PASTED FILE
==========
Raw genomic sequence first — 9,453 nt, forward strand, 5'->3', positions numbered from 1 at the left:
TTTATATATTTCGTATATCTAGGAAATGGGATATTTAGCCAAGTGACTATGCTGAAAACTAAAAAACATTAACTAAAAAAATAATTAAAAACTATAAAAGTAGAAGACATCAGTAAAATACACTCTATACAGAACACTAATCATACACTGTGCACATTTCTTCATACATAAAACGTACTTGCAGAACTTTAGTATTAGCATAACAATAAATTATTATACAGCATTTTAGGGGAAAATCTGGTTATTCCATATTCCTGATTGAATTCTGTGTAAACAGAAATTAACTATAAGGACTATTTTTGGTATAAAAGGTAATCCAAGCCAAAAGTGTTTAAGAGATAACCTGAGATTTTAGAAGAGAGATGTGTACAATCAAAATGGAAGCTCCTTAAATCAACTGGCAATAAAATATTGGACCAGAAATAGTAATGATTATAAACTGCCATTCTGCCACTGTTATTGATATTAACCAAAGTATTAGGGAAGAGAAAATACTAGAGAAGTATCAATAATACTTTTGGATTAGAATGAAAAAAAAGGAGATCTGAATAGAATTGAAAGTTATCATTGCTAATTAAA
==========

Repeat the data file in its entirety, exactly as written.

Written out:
Raw genomic sequence first — 9,453 nt, forward strand, 5'->3', positions numbered from 1 at the left:
TTTATATATTTCGTATATCTAGGAAATGGGATATTTAGCCAAGTGACTATGCTGAAAACTAAAAAACATTAACTAAAAAAATAATTAAAAACTATAAAAGTAGAAGACATCAGTAAAATACACTCTATACAGAACACTAATCATACACTGTGCACATTTCTTCATACATAAAACGTACTTGCAGAACTTTAGTATTAGCATAACAATAAATTATTATACAGCATTTTAGGGGAAAATCTGGTTATTCCATATTCCTGATTGAATTCTGTGTAAACAGAAATTAACTATAAGGACTATTTTTGGTATAAAAGGTAATCCAAGCCAAAAGTGTTTAAGAGATAACCTGAGATTTTAGAAGAGAGATGTGTACAATCAAAATGGAAGCTCCTTAAATCAACTGGCAATAAAATATTGGACCAGAAATAGTAATGATTATAAACTGCCATTCTGCCACTGTTATTGATATTAACCAAAGTATTAGGGAAGAGAAAATACTAGAGAAGTATCAATAATACTTTTGGATTAGAATGAAAAAAAAGGAGATCTGAATAGAATTGAAAGTTATCATTGCTAATTAAA